I'm trying to make a web interface for a game server.

I have a user/group "gameserver" that has game files and configurations (not a sudoer). And a user/group "www-data" that you all know is for web application.

Now I've unfortunately seen posts of people asking or suggesting adding www-data to "sudo" group, to allow it to modify files elsewhere. A very bad practice for security reasons.

I want to enable www-data to modify files inside files/folders of user "gameserver" without "root" privileges.

There are several ways of doing it as far as I know:

  1. Change file/folder permissions to be read/write globally.
  2. Change file/folder group ownership to "www-data".
  3. Add user "www-data" to group "gameserver".

The first two would require changing permissions or ownership for every new file or folder being newly created. Therefore, the last way seems the most plausible. However, after executing:

usermod -a -G gameserver www-data

to add user "www-data" to group "gameserver", I can no longer SSH to user "gameserver". And get an error:

Permission denied (publickey).

This post seem to have a similar issue: SSH broken pipe error after adding user to group

But does not really solve the issue.

Why does adding another user to my user group prevents me from accessing my user via SSH? And how can I solve this issue?

Note that "www-data" was indeed able to write to files belonging to user "gameserver".

To reverse the effect, I SSH to "root" and execute:

gpasswd -d www-data gameserver

To remove user "www-data" from group "gameserver"

Edit 01:

As Ryan Babchishin indicated in the 1st comment, it is working for him. I tried on another server and it works. This problem is specific to OVH servers at the moment. They indicated that they are using a custom kernel in response to an earlier issue where I was unable to use SystemV commands to start, stop or restart a service. I filed another ticket now. But still don't understand what does this has to do with Linux permissions.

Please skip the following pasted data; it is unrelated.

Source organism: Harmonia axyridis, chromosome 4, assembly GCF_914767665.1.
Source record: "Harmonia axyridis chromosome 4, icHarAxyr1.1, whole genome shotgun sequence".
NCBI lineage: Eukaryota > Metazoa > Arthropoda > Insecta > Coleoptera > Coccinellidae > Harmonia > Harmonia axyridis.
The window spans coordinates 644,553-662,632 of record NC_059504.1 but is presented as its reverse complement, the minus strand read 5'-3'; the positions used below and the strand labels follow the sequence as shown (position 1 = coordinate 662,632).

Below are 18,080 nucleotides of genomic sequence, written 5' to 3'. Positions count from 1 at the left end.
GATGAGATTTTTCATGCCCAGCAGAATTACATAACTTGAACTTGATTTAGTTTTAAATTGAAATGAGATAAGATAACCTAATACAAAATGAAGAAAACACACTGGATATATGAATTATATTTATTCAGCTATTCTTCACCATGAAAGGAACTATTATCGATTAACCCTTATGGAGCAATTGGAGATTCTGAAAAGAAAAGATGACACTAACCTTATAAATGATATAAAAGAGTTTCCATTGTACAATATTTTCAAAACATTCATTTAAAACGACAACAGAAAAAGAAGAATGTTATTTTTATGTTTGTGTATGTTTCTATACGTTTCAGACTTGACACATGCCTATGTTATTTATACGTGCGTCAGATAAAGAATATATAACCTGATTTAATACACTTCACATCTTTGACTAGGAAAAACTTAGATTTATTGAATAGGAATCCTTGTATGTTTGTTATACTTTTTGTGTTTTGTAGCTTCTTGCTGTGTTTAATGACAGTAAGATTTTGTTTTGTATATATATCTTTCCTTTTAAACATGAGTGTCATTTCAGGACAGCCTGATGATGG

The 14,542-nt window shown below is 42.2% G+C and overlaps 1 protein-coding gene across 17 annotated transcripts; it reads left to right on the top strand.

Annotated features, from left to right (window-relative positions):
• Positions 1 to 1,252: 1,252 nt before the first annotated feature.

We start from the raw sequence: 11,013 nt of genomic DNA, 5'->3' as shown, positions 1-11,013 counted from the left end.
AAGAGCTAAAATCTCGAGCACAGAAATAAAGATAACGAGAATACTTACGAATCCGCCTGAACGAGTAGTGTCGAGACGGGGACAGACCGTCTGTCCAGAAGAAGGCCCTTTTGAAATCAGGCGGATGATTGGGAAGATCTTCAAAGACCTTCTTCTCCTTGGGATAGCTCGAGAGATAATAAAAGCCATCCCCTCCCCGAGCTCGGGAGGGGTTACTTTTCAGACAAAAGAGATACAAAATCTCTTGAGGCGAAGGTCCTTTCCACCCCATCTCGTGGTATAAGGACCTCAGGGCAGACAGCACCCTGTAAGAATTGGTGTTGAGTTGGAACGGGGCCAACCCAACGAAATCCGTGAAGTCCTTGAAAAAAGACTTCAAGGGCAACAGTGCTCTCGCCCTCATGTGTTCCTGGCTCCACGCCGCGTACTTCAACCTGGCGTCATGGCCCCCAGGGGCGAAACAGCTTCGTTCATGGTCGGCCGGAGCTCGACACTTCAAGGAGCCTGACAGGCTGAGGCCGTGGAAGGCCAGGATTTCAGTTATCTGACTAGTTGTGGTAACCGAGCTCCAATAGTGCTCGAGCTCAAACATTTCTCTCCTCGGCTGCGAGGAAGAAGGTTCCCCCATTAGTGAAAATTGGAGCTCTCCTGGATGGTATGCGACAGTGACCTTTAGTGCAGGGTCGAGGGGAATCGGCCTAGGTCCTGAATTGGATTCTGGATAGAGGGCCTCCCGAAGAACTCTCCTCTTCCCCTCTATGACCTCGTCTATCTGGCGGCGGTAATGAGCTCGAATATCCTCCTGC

• 2
    I tested this on my Ubuntu system with no problems. Funny issue. Check sshd logs. Jul 10 '16 at 2:34
  • That is very interesting indeed. I tried on my home server and it works. As for the sshd logs it says "Authentication refused: bad ownership or modes for directory /home/gameserver/.ssh" ... This is the not the first time OVH servers give me strange behavior.
    – 0x00FE
    Jul 10 '16 at 17:14

What are the permissions on ~gameserver/.ssh/authorized_keys? If they are group-writable, an SSH server will refuse to use them, because someone other than the target user could add arbitrary keys. I can make my home computer refuse to accept my keypair with chmod g+w .ssh/authorized_keys.

Now, in your case you haven't changed the permission bits (presumably), but perhaps your custom kernel, or just a different sshd implementation than my computer uses, will accept group-writable keys as long as there are no other users in the group? Then if you do have weird permissions like 664, sshd would accept logins until you change the group memberships. A bit of a stab in the dark here, but sounds halfway plausible.

Your Answer

By clicking “Post Your Answer”, you agree to our terms of service, privacy policy and cookie policy

Not the answer you're looking for? Browse other questions tagged or ask your own question.